Well how are you Judy. I read the response you sent to Mr Bishop and his to you. I can only say one thing Judy, he is right and you know it. But hey, if your little stories pay the bills Im sure you’re happy with it. Take care Judy.

Jose R

Research Assistant

Engineering Center

Florida International University


First of all, I want you to know that I approve of your handling of the Stargate article, and agree with your presentation of the topic. You didn’t explicitly endorse remote viewing, you merely presented the fact that such paranormal research has occurred.

Here’s my favorite part, which summed up the point I think you tried to make:

If Henri Becquerel had ignored the unexpected fogging of a photographic plate, or Fleming had tossed out moldy Petri dishes, we’d have delayed the discovery of radioactivity and of penicillin; for a scientist, “unlikely-to-be-true” is not a feature that should discourage curiosity.

From Sean Stubblefield


In your stargate article (http://www.calder.net/jpiazza/2004-08-18-operation_stargate.php) that I accessed on the internet there is (at least) one glaring mistake. The picture labelled Stanford Research Institute is in fact a picture of the church on the Stanford University campus (Palo Alto,CA). SRI is a completely different institution unaffiliated (as far as I am aware) with the university and physically located some distance away in Menlo Park, CA. This obvious error, that a proper journalist would not wish to make, decreases the believability of the rest of the article and reflects badly on your credentials as a real journalist. I suggest you correct this error (and any others that you may discover or that have been brought to your attention).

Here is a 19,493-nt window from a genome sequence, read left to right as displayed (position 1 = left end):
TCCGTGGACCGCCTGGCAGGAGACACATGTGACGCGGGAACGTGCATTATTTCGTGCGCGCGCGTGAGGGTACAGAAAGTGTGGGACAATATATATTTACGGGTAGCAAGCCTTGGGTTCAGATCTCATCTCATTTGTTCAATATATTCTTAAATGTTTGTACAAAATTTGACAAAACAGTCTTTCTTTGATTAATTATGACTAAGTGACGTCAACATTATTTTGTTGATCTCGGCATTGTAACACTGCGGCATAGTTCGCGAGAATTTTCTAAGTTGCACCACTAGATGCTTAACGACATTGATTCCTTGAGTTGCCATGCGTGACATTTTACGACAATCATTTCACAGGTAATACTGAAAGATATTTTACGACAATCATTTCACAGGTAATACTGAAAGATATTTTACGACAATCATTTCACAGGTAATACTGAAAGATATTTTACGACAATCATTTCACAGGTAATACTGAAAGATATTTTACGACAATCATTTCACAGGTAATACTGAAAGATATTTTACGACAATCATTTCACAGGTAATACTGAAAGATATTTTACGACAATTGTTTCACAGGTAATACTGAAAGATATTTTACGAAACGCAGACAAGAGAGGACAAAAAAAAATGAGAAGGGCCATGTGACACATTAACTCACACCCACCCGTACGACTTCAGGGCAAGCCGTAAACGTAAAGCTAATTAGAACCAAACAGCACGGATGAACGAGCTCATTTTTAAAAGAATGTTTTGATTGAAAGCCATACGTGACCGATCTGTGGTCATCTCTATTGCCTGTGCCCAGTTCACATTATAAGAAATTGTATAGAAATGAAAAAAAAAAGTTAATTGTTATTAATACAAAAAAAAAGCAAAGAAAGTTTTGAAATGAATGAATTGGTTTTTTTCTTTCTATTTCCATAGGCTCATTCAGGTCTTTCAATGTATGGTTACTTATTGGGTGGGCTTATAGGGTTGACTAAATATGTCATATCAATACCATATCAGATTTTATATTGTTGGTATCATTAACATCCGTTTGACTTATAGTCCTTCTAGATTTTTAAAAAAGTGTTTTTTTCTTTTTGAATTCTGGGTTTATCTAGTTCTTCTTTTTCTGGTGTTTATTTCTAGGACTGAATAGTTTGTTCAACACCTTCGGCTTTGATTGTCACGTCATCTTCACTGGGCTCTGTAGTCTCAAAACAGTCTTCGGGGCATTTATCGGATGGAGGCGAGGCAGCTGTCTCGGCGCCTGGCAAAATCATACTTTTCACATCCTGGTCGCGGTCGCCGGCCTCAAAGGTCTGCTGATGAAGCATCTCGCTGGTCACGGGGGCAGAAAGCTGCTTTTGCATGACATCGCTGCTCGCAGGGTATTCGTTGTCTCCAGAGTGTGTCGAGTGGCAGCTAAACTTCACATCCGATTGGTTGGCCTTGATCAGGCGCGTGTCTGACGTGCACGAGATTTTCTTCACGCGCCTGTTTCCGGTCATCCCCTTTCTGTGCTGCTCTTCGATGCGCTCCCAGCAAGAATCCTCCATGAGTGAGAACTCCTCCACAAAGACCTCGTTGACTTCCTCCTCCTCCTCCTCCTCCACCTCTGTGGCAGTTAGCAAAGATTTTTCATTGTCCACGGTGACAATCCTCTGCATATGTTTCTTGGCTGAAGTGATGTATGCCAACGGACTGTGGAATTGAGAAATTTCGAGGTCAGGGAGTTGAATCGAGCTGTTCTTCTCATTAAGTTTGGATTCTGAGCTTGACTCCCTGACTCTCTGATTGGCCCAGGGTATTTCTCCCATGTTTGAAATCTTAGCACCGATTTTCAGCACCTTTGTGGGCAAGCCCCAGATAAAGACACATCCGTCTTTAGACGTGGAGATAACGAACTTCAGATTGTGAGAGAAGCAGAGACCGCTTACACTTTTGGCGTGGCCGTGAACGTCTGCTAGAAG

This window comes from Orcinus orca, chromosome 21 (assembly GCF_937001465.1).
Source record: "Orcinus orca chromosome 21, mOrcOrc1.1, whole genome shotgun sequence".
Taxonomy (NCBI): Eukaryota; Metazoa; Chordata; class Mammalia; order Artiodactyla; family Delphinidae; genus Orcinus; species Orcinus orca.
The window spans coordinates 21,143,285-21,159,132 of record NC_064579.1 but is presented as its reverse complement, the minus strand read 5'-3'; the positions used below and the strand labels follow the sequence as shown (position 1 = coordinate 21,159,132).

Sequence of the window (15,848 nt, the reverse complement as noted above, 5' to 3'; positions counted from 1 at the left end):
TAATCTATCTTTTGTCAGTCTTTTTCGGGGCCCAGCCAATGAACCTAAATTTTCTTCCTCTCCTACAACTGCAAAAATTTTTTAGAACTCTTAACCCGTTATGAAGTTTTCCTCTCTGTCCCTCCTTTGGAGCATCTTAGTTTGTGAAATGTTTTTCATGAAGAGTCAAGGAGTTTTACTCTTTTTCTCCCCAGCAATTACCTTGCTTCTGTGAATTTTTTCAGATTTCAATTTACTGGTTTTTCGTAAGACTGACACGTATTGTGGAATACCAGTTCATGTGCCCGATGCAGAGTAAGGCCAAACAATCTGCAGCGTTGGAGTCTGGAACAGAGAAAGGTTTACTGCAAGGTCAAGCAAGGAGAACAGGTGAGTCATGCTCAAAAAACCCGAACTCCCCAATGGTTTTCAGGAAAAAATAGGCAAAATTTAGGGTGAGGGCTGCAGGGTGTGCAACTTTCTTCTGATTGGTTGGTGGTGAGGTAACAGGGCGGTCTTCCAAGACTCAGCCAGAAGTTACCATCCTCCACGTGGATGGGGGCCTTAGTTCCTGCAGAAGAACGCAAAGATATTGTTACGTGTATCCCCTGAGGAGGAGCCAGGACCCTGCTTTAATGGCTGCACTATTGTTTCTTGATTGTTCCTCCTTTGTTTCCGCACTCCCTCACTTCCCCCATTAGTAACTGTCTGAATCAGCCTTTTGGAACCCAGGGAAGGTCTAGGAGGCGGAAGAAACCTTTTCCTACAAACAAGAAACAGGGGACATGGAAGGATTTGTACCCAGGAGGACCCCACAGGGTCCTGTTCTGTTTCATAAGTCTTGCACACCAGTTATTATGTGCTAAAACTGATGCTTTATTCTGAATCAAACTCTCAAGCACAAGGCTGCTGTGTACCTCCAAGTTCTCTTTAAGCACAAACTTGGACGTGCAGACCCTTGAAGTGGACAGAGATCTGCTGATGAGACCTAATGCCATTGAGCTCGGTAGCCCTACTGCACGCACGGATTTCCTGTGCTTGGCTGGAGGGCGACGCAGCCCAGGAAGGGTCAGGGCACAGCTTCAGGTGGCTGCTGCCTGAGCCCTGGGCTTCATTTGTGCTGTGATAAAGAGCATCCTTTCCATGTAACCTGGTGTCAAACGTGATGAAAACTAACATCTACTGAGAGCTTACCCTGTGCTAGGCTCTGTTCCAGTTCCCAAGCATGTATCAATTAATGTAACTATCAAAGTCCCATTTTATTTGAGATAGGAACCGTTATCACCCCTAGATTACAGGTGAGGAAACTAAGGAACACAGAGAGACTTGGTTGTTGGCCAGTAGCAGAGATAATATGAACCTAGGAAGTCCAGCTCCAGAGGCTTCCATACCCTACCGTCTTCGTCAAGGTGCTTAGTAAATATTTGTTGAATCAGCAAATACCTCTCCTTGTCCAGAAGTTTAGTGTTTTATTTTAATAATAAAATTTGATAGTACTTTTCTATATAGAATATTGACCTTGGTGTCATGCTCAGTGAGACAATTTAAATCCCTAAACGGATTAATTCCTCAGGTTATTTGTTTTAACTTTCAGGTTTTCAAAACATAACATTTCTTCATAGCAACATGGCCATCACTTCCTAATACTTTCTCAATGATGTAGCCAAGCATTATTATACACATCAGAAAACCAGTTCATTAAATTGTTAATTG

Dr David Ware

Auckland Cancer Society Research Centre and

Department of Chemistry

The University of Auckland

Private Bag 92019

Auckland, New Zealand

Tel: +64 9 373 7599 ext 88270

Fax: +64 9 373 7422

E-mail: [email protected]

Source: The Student Operated Press

Judyth Piazza is the host of the American Perspective Radio Program, a cutting edge radio program that is full of inspiration and information. It’s intended to help people succeed in life.